The top infectious disease official in the United States has said that health officials are seeing a "disturbing surge" of Covid-19 infections in states such as Florida, Texas and Arizona.
Dr Anthony Fauci said that part of the reason for the rise in infections is an increase in community spread.
"Right now the next couple of weeks are going to be critical in our ability to address those surges we are seeing in Florida, Texas, Arizona, and other states," he said.
He and other Trump administration officials who oversee the government response to the pandemic are testifying before a Congressional committee in Washington.
Asked about US President Donald Trump's claim that he had asked for coronavirus testing to be slowed, Dr Fauci said: "None of us have ever been told to slow testing and in fact we'll be doing more testing."
He also said he is "cautiously optimistic" that a coronavirus vaccine could be ready by the end of the year.
US virus death toll rises to over 120,000
The US has passed the grim benchmark of 120,000 deaths from the outbreak after it added another 425 fatalities in 24 hours, according to figures from Johns Hopkins University.
The world's largest economy is the hardest-hit country by the pandemic, with more than 2.31 million official cases - out of which about 640,000 people have fully recovered, according to the Baltimore-based institution.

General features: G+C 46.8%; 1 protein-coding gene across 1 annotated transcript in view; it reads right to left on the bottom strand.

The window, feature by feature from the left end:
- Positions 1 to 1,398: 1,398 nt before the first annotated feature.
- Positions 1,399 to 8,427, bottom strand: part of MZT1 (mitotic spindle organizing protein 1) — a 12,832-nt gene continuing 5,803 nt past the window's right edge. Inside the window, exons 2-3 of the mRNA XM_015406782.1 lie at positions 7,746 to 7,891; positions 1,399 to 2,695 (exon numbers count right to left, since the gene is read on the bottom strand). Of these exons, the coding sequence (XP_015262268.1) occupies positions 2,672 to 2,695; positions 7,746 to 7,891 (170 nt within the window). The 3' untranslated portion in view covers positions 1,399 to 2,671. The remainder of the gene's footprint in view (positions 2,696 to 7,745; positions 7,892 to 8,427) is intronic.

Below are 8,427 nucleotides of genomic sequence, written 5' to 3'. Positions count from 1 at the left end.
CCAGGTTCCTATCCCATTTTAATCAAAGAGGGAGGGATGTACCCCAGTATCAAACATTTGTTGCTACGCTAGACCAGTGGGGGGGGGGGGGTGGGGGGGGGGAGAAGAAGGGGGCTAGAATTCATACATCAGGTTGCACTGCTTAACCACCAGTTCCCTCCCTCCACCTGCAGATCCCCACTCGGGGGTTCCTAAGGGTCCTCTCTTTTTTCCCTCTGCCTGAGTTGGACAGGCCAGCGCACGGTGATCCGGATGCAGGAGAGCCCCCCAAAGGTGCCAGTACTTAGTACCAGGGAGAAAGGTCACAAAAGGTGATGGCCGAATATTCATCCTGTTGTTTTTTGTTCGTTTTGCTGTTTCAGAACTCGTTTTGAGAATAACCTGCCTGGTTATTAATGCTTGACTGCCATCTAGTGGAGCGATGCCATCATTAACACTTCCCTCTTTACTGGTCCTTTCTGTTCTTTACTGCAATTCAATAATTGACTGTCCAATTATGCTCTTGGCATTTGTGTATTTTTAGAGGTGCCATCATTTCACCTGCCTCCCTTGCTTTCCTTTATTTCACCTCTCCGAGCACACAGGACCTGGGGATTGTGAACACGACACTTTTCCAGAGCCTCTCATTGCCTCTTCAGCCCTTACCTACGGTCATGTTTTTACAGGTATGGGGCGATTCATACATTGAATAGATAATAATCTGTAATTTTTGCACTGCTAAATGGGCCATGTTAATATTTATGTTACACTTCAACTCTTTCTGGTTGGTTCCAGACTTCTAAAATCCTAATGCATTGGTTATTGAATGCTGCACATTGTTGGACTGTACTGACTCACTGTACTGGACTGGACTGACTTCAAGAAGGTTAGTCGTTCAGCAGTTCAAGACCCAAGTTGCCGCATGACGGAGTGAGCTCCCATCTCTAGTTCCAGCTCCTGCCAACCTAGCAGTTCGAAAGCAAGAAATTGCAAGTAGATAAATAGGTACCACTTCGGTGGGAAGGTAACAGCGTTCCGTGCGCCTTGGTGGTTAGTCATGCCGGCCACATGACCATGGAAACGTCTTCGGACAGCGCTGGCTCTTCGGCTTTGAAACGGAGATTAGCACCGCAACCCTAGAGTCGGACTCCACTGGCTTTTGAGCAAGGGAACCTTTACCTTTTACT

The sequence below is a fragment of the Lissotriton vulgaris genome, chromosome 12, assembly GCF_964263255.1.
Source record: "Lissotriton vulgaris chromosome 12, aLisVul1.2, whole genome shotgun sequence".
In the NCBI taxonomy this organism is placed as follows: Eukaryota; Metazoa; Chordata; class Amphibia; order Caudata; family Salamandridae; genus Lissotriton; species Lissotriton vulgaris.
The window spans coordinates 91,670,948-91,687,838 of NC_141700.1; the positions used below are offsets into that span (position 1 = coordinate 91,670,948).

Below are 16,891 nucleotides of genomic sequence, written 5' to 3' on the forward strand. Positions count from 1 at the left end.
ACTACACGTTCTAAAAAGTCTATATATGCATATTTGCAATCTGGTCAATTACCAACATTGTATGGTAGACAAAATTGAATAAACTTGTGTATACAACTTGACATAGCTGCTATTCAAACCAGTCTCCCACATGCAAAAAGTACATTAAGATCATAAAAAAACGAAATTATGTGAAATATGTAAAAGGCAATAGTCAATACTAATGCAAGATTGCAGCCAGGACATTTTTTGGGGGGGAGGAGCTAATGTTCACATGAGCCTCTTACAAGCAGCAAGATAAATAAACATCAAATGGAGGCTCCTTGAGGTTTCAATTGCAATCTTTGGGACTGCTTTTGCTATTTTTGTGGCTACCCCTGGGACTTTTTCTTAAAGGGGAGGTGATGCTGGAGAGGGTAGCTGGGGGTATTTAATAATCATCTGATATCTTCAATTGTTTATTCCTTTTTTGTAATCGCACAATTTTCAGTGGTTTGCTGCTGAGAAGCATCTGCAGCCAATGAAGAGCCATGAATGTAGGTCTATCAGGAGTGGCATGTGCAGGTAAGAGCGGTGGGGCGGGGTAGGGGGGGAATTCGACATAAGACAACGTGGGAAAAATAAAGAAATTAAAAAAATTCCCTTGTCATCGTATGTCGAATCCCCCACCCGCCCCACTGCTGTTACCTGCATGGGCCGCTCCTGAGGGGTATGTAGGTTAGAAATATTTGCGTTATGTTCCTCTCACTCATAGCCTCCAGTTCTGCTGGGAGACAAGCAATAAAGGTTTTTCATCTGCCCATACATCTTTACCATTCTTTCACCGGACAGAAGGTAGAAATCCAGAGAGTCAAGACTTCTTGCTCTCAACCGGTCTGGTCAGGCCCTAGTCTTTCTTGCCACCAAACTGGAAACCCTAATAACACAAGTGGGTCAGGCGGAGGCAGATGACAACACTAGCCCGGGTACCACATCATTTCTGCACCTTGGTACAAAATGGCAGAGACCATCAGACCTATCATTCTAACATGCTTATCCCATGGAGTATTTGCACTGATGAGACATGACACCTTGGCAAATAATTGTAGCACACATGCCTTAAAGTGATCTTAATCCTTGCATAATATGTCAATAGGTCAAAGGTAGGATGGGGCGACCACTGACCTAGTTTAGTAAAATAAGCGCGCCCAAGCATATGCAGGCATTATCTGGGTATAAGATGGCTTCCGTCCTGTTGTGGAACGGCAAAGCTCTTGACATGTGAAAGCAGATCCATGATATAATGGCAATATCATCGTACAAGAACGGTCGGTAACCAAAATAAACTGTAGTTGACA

The previous day's toll of 305 deaths in 24 hours was one of the lowest in months, but numbers have tended to be lower during the weekend and just after, depending on the feedback from local health authorities.
Many states have largely lifted lockdown measures, and New York - the country's epicentre for the pandemic - took a big step yesterday by allowing non-essential businesses to reopen.
But some 20 states, primarily in the south and west, have seen a rebound in infections.
Among them, Florida passed 100,000 cases, of which nearly 3,000 were diagnosed yesterday alone, according to local health officials.
President Trump said that the virus death toll in the US could surpass 150,000, though he insisted that two to four million lives would have been lost if the country had not taken steps to slow the spread of the disease.